...and this: pretty cool. If you're looking for a time to visit Arches, you could do worse than early April. A lot worse. I can't imagine what it would be like trying to take anything resembling a worthwhile photo of the Windows site in July. There were more than a few people there, but nothing like the hordes who must certainly come up from Moab (and, for that matter, down from Grand Junction) in the middle of summer. Though it was annoying waiting for Ms. "Go Take a Photo of Me, George!", it was at least possible to wait her out. When the park is truly busy, each of these photos would also feature two or three groups of bored parents completely ignoring their thirty or forty screaming children crawling all over the geology, right in front of all the signs that explicitly say to stay on the marked trail, because there would be no convenient gaps in the crowds during which to take photos of the deserted site.

Beat the crowds, I say. With a stick, if necessary.

Where's Batman When You Need Him?

The bachelor party has been as much fun as one could hope - a good group of guys, good food, plenty of alcohol, and, of course, a fair amount of, ahem, "gentlemen's entertainment." At the conclusion of the festivities, myself, my brother and Simon are getting into Simon's car, parked a few blocks up Montgomery from the, ahem, "gentlemen's entertainment" district of North Beach. While Simon is putting some things into the back to make room in the back seat, my brother and I are climbing into the car. I hear a noise and sense a presence on the sidewalk behind us. Thinking it's the usual city nuisance of a bum asking for change, I turn to shoo him away.

And rather than the extended and upturned palm I expect to see, there's a gun pointing at me. If I was a gun person, I might be able to tell you what kind of gun it is, but I'm not. So what kind of gun is it? It's the silver kind, and the kind with a hole in the business end where a bullet comes out. Most importantly, it's the kind of gun that is pointed at me.

"Aright, get on th' ground and gimme the money," says he.

"Oh, holy shit," says I, sitting down involuntarily in the front seat of the car.

"Get on th' ground and gimme your wallets!" says he.

"Okay," says my brother, handing his over. I follow suit. As we're both basically in the car, we don't actually get on the ground, but Guy With Gun doesn't seem to mind. Fortunately, my wallet contains only about $25 in cash, plus debit card, driver's license and school ID. My brother and Simon, who had been taking care of the Guest of Honor (that's me) had substantially more.

"What else you got?" he says. "Empty your pockets!" I've got a handful of change in my pocket, but nothing else. I attempt to hand over the change - knowing it's absurd but also not wanting to get shot for holding out on Guy With Gun - and he says, "I don't want that shit," dropping coins all over the sidewalk. In a flash, he's gone, along with another who had been emptying the cash from Simon's wallet. Amazingly, he takes the cash but drops the wallet, making Simon the lucky one who doesn't have to replace his ID and cancel his credit cards.

The whole thing takes thirty seconds, maybe as much as sixty.

Driving across the Bay Bridge, we agree that we're lucky that none of us was actually shot or pistol-whipped, that they didn't decide they wanted the car (wide open and with keys in Simon's hand at the time), that they didn't take our phones (so my brother was able to call his wife so she could cancel his cards right away), that I had the debit card for my personal account in my wallet but not the one for the joint account that has all the wedding money in it, but we all still kind of feel like shit.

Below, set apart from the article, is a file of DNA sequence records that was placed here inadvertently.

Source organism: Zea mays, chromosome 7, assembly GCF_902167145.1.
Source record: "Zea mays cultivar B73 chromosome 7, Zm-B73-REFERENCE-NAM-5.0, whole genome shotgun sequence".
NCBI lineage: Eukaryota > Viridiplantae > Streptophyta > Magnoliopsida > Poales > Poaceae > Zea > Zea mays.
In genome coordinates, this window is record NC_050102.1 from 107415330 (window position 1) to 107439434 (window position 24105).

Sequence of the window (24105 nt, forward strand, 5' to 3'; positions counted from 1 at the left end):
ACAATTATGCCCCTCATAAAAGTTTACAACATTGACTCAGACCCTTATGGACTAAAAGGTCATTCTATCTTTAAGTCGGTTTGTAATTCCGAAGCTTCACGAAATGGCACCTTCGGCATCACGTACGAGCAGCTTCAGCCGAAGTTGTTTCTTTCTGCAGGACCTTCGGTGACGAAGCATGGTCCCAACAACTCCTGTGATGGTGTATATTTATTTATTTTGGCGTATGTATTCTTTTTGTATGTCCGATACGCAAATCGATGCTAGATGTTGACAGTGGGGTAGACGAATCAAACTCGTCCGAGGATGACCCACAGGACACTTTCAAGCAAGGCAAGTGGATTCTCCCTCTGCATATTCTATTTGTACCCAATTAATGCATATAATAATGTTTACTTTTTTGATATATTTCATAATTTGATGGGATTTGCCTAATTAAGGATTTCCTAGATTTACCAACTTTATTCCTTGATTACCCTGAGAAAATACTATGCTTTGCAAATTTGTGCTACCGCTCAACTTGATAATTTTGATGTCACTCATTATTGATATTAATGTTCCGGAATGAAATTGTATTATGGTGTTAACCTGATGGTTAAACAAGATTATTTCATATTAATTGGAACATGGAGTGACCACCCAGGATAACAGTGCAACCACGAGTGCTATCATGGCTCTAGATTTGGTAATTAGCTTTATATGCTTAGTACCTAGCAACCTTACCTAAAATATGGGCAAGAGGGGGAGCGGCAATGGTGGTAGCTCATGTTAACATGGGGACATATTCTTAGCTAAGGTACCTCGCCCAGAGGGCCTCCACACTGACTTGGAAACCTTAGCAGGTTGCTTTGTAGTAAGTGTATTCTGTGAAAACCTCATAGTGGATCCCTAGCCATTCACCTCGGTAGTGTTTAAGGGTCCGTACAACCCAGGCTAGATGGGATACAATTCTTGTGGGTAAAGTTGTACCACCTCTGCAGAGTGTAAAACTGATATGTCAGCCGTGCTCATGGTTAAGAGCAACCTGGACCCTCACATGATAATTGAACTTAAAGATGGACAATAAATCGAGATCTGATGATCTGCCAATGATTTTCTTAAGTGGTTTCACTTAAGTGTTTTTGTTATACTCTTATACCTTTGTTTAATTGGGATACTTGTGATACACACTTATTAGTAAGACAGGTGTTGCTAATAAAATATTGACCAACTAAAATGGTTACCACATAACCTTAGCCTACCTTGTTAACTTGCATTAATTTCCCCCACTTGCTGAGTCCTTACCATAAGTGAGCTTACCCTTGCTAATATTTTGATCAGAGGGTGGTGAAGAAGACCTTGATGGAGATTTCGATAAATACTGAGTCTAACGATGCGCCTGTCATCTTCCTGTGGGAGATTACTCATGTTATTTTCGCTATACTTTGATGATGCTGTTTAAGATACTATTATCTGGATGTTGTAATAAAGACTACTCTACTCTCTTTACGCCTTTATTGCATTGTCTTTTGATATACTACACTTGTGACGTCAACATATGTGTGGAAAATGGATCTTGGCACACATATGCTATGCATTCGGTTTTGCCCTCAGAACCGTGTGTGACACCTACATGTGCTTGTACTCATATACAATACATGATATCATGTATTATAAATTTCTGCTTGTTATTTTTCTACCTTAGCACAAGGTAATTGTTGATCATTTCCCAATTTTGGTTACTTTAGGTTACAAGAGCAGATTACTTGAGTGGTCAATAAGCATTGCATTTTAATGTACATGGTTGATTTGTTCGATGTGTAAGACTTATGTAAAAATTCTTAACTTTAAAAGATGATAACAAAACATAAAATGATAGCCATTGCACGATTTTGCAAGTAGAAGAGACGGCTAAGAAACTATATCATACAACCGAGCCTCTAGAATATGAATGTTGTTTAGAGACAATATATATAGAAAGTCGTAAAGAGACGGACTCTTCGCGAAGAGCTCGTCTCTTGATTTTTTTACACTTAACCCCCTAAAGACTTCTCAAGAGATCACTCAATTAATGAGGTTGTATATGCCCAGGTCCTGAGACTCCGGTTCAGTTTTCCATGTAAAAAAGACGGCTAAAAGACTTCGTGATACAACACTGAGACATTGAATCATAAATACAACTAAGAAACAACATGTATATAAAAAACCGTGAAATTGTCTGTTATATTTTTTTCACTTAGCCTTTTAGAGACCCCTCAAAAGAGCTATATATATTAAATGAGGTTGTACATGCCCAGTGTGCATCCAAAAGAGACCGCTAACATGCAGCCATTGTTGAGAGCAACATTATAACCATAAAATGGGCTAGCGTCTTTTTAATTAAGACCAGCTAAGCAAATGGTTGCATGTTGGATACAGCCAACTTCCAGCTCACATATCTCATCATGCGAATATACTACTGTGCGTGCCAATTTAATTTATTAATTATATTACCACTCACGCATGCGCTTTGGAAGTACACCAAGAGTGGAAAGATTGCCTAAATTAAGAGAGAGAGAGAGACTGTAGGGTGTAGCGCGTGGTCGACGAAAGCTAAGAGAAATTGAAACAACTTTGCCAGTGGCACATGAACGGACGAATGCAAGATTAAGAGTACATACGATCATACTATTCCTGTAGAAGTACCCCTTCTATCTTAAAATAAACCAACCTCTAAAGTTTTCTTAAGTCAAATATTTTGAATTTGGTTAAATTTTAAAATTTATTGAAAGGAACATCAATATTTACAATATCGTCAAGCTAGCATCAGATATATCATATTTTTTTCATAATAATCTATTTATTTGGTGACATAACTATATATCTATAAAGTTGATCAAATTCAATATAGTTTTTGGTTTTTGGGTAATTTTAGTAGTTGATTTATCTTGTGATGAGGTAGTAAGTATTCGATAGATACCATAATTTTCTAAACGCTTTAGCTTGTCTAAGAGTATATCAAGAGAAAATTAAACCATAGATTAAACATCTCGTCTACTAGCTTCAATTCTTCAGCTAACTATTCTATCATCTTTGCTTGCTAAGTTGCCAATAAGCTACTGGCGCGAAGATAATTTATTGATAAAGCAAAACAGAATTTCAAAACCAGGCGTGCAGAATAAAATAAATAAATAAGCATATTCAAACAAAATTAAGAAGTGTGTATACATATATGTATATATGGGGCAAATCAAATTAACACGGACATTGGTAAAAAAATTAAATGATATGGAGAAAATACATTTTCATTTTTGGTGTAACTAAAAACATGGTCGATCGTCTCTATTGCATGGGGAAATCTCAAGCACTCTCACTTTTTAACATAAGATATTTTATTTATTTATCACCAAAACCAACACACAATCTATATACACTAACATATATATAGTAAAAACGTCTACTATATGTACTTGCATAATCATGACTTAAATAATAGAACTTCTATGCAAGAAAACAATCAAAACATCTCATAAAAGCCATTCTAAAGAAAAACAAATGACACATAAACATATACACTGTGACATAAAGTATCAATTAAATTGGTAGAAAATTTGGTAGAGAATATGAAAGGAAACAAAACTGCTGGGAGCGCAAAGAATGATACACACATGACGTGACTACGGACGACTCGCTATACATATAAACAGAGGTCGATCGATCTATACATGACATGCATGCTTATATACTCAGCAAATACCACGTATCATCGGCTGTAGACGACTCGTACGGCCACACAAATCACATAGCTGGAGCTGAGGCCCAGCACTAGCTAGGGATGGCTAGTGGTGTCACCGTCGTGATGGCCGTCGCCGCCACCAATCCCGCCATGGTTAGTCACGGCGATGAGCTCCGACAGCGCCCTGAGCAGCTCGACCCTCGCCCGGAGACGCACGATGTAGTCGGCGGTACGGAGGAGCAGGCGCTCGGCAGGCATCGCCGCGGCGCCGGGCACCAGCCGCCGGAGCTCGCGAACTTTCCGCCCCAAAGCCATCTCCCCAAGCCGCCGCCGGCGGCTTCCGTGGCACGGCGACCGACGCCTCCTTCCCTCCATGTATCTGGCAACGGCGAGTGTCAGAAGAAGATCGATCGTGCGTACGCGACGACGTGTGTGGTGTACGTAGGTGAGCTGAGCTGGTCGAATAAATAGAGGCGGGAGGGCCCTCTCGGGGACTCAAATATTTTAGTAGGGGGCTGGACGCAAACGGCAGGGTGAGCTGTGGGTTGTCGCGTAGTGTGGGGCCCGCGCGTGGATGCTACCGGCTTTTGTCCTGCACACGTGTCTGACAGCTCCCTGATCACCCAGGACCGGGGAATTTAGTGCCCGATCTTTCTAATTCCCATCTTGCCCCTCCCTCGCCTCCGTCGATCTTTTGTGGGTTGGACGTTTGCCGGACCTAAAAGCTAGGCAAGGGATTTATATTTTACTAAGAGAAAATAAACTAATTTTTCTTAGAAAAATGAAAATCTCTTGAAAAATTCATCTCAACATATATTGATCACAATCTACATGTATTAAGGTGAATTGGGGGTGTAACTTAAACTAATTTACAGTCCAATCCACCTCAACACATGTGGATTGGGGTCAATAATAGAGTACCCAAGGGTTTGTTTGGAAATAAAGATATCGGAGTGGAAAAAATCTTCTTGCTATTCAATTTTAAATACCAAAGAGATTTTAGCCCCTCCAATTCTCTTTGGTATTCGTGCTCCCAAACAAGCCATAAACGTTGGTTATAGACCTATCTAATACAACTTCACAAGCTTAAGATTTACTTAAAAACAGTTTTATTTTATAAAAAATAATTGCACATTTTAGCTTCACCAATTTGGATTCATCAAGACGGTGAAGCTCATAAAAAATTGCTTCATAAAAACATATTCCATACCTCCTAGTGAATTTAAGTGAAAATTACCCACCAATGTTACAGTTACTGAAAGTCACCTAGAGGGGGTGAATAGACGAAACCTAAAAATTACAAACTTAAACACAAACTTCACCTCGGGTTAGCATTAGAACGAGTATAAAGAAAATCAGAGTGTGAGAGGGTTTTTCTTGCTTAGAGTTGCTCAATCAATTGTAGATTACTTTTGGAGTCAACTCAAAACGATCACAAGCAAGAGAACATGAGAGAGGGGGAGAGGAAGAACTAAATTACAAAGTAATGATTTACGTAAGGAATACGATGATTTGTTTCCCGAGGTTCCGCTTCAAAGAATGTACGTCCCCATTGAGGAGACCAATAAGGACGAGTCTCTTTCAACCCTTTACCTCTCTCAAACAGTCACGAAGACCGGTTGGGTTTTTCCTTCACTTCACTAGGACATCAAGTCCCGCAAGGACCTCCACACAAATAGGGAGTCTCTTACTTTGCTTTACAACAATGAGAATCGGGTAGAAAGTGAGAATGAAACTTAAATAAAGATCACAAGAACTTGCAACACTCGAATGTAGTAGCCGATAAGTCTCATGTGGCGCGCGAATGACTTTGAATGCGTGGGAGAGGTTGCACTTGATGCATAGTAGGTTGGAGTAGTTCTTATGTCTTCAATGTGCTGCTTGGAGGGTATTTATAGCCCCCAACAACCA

Simon queues up the "Raiders March" on his iPod (also, remarkably, unstolen) and I briefly imagine punching the guy in the jaw and deftly taking the gun from him, as the good Dr. Jones surely would have.

Later, at Simon's house, my brother and Simon seem to have shaken off the experience, sitting in the hot tub, drinking martinis. I still feel like shit. My brother now has a date with the DMV all afternoon the next day in order to get the paperwork he needs so he can get on a plane without photo ID a couple of days later. Both of them are out a substantial chunk of change. And why? Because they'd taken me out, wanting to show me a good time.

Well, I don't think either of them is really pissed off at me about the matter, and it really can't possibly be construed as my fault...but I still feel like shit about it.

Y'know how on cop shows like CSI and Law & Order, or the old classics like Dragnet, they bring in the victim, show him a lineup and he's always like, "Yes, number three, that's the guy!" Pure fantasy. I may or may not have lost my faith in humanity, but I've certainly lost my faith in the reliability of eyewitnesses. All three of us agreed that we wouldn't have a hope of identifying either of the muggers in a lineup, or describing them to a sketch artist or any of that other bullshit you see on TV. I don't think Simon ever saw the face of the guy who took his money, and my brother and I agreed that the only description Guy With Gun we could possibly provide is, "He was black, and he had gold grill, and a Pittsburgh Pirates hat." Not exactly a lot for the cops to go on.

Even so, I console myself with the fantasy that CSI: San Francisco (theme song: "Magic Bus") is on the case, using all their high-tech "SCIENCE!" gizmos and bad techno music to track down the perps. And as we all know, CSI always gets their man.

The Marriage of a Nerd - Part VI: Home Again

We've arrived safe and sound back in Denver after a fun mini-honeymoon road trip. Big thanks to Monkey for offering her comfy futon at a moment's notice when we discovered that almost all of the roads in Yosemite were closed and thus diverted to SoCal instead, and thanks to Mle's Oldest Friend for changing her plans and coming to have dinner with us (and Monkey) on equally short notice.

Delicious-as-always lunch at In-n-Out ("Those are good burgers, Walter!"), this time at the Las Vegas location, a charming stay at the Budget Host Knight's Inn in Richfield, Utah, free dessert from the waitress at the JB's Diner in Richfield - the wedding gifts keep on coming - who insisted that Mle wanted the cheesecake instead of pie, a fabulous but too brief visit to Arches National Park, a waitress with a permed femullet at the Moab Brewery (They have brewpubs in Utah - who knew?), and then a decision that arriving home late and seeing our kitties and sleeping in our own bed was way, way better than staying in Grand Junction or Glenwood Springs tonight...

And here we are. Home, and married.